Practice ends at 11:35 p.m. The players rush to the locker room, pulling off helmets and pads and playfully knocking into each other as they do. French is the last to leave the ice, gritting his teeth and limping after aggravating an old injury, but still managing a tired smile to passing rink staff.

Exhaustion blankets the rink as the adrenaline begins to fade. The players find their spots among piles of duffel bags and hockey sticks, catching their breath after another grueling session. Still, spirits remain high—jokes and laughter continuing to fill the air as they prepare to finally head home.

“Sometimes I do struggle, but it’s fine because I love hockey,” Ken says. “I’d do anything to keep playing.”

The next few years would see ice hockey in the Philippines grow only through the sheer willpower of its fans.

With only four ice rinks in the country, and all of them inside shopping centers, the national team can only hold practices while the malls are closed. That means late nights and early mornings. Aside from sharing ice time with other national skating athletes, only one rink satisfies the conditions needed for ice hockey.

Spirits remain high in the locker room despite the late hour.

But the players brush off these challenges. Their profound love for the sport—compounded by the pride of representing the country— keeps them going through the grind of the late-night practices, the disappointment of losing games, and the growing pains of leading a winter sports program in a country that’s just starting to realize its potential.

“We’re still learning, and we have a lot to improve on,” says French. “But for [a young] program, I think we’ve accomplished quite a lot.”

He pauses to find the right words, and for a moment, it’s easy to imagine him as the wide-eyed nine-year-old falling in love with the sport. “It’s still a dream come true for me. I’m still living the dream every time I put on that jersey.”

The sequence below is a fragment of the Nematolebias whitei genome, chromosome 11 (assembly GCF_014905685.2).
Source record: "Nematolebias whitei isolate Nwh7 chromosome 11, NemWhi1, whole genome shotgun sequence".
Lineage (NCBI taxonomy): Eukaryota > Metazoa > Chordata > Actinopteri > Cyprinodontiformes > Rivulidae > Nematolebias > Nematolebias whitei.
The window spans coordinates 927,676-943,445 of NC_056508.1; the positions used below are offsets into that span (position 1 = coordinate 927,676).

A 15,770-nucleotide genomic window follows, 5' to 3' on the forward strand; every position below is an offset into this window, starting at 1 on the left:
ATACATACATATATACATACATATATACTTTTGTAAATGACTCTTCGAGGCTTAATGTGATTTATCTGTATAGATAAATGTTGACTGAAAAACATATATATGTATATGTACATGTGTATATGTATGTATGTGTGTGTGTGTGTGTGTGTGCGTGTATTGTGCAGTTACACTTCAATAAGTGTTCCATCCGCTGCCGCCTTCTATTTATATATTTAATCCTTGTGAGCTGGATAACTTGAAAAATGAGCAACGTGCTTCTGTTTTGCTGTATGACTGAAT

* ERRATUM: The Philippine men’s ice hockey team earned a bronze medal finish in the 2018 Challenge Cup of Asia, not in the 2017 Asian Winter Games as was previously published.

  • Ice hockey is an exciting sport to get into, but getting started can be a little overwhelming. For kids who want to try playing (and parents who want to support them), the team’s advice is to take things one step at a time. “Check out the ice first; there are coaches ready to help you learn to skate,” says national team defenseman EJ Sibug. “And if you want to take the step to hockey, don’t think about buying all the gear just yet. Just focus on taking one step.” With support from SM Skating and the IIHF, the local federation started the Learn to Play program as a way to encourage grassroots development. These open rink sessions allow kids to experience ice hockey firsthand, with skates and gear available for all participants, and coaches present to help teach newcomers about the sport. The Learn to Play program is currently on pause due to the Covid-19 pandemic. For more information, contact Hockey Philippines and SM Skating.

This story was originally published in

Volume 9 | One Day in the Philippines